Sam Cook. Cassius Clay. Malcolm X. Jim Brown. Four celebrated black men who were each famous in their fields. But each was so much more than their celebrity. Put them all together in a hotel room in Miami in 1964, on the night that Cassius Clay wins the heavyweight boxing championship by defeating Sonny Liston. Their imagined conversations and revelations make for a powerful evening of theatre. In Kemp Powers’ effective, provocative, insightful and beautifully written One Night in Miami, we are witnesses to the thoughts and motivations driving each of these iconic figures. Center Stage has another hit with this production.

In 1964, Sam Cook and Jim Brown were both household names. Malcolm X was a polarizing figure in the mysterious Nation of Islam. Cassius Clay was well on his way as a boxer who would come to international renown as the heavyweight champion of the world. Malcolm X was a fan of Sam Cook long before they became friends. And Cassius Clay had reached out to Malcolm when he felt the need to add some spirituality to his life. The other connections are left unexplained. No matter. The connections are evident in the telling.

This plotless, slice-of-life exposé of what may have been said or felt on that night is as much a commentary on the times as it is on the characters. In one night, the audience learns much about who they are, well beyond the headlines and what we thought we knew of them.

One Night in Miami really starts in the theatre lobby, where a miniature ring is set up and a boxer spars with his manager. It’s an unexpected touch and a very good introduction to the period. The period is further set by a buxom singer in a gorgeous green cocktail dress doing songs of the day. In the theatre, the mood is even more vividly realized in Brenda Davis’ cleverly designed set. The stage is framed by a fringed curtain where film projections of the civil rights struggle are combined with clips from The Andy Griffin Show. And in the sliver of space underneath the stage we see, instead of an orchestra, crudely fashioned signs with ‘No Coloreds Allowed’ and ‘Whites Only’. The on-stage set depicts the hotel room in generic tones of peach and cream, with glimpses of the outside balcony. It seems a deliberate move that there is nothing on the stage to distract from focusing on the actors.

Kwame Kwei-Armah’s direction is as focused and controlled as ever. His never wavering devotion to the material is displayed with his usual professionalism. He is so good at this, and has set his own bar so high, that audiences have come to expect nothing less than unerring perfection. And he doesn’t disappoint.

The well-designed lighting by Colin Young and excellent period costuming from Clint Ramos pair perfectly, forming a thoughtful frame for the actors’ interactions. And what interactions there are.

The supporting actors, ostensibly body guards to Malcom X, do a fine job in small roles. A particular standout is Genesis Oliver as a young convert to Islam. Royce Johnson, in a thankless role, gives a focused performance that needs nothing more than that with his flawless delivery.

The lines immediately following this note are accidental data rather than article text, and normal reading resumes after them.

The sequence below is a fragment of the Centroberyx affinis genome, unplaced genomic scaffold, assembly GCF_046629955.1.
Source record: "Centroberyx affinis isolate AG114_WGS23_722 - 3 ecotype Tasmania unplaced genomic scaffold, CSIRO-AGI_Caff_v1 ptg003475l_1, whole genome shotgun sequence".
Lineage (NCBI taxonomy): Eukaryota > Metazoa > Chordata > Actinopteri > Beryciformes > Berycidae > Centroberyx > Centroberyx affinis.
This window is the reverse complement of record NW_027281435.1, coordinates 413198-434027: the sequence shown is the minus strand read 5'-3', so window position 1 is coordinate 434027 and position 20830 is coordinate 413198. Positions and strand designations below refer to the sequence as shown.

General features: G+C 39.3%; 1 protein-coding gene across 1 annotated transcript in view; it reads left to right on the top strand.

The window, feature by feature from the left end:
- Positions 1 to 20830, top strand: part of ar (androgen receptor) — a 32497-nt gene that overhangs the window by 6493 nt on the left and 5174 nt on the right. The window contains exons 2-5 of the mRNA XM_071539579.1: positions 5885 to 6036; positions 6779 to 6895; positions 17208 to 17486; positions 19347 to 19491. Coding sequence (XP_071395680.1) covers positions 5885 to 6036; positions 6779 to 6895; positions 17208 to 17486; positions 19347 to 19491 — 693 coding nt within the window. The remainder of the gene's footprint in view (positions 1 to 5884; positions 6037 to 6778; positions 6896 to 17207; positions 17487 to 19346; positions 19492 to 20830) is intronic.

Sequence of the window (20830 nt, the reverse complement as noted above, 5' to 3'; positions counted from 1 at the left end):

As Cassius Clay, Sullivan Jones bounds onto the stage like an overgrown Great Dane puppy. In an adrenaline-fueled opening monologue, he literally bounces all over the stage with an infectious enthusiasm that is exhilarating. In the hands of a less-accomplished actor it might easily have descended into caricature. But Jones has the skill and timing to pull it off, sweeping the audience into his maelstrom in much the same way that Clay did at the time. He is at times exhausting to watch but I never wanted to take my eyes off him. At 6’4”, with a body to die for and a smile to kill for, his presence fills the stage.

Esau Pritchett plays Jim Brown, arguably one of the best football players ever. He delivers his lines with a folksy ease, even when revealing long-held, painful memories. Pritchett’s delivery during those moments is matter-of-fact and honest, and every line seems true. When he’s giving advice to his friends, or mediating the constant conflicts between them, Pritchett hits all the right tones and we believe every word. And that’s great acting.

Tory Andrus’ interpretation of Malcolm X is a study in what can happen to a man whose convictions are so strong that they threaten to destroy him. Andrus is one tightly-wound package of focus. Playwright Powers reveals much more about the other three characters than he does about Malcolm, but what Powers and Andrus have put on the stage is most telling in what the character can’t allow himself to share with his friends. Andrus performs the role with a quiet determination and a stoic resolve that is sometimes heart-breaking.

Grasan Kingsberry is spot-on in his portrayal of soul singer Sam Cook. His character spends much of the story defending himself to Malcolm, and Kingsberry nails each exchange. In the passages where he tries to explain himself to the others, Kingsberry has what may well be the best line in the play. “Some folks just want a piece of the pie. I want the recipe.” Delivered with a simple, unaffected openness, he is never less than riveting. In the all too brief moments we get to hear him sing parts of Cook’s songbook, he is outstanding. A Julliard-trained dancer, he is a true triple threat.

Kemp Powers has written a play that is both great theatre and a testament to the times. Four black men: one on the verge of international acclaim as a great boxer, one hoping to cash in on his celebrity as an outstanding athlete by seguing into movies, one who was about to leave his religious community but with no intention of abandoning his faith, and one who thought he was doing everything he could for his people through his art– until his friends convinced him to do more. That makes for a compelling night of theatre.

One Night in Miami
Through Feb. 15
Center Stage
700 N. Calvert St.

Gay Life January 2015


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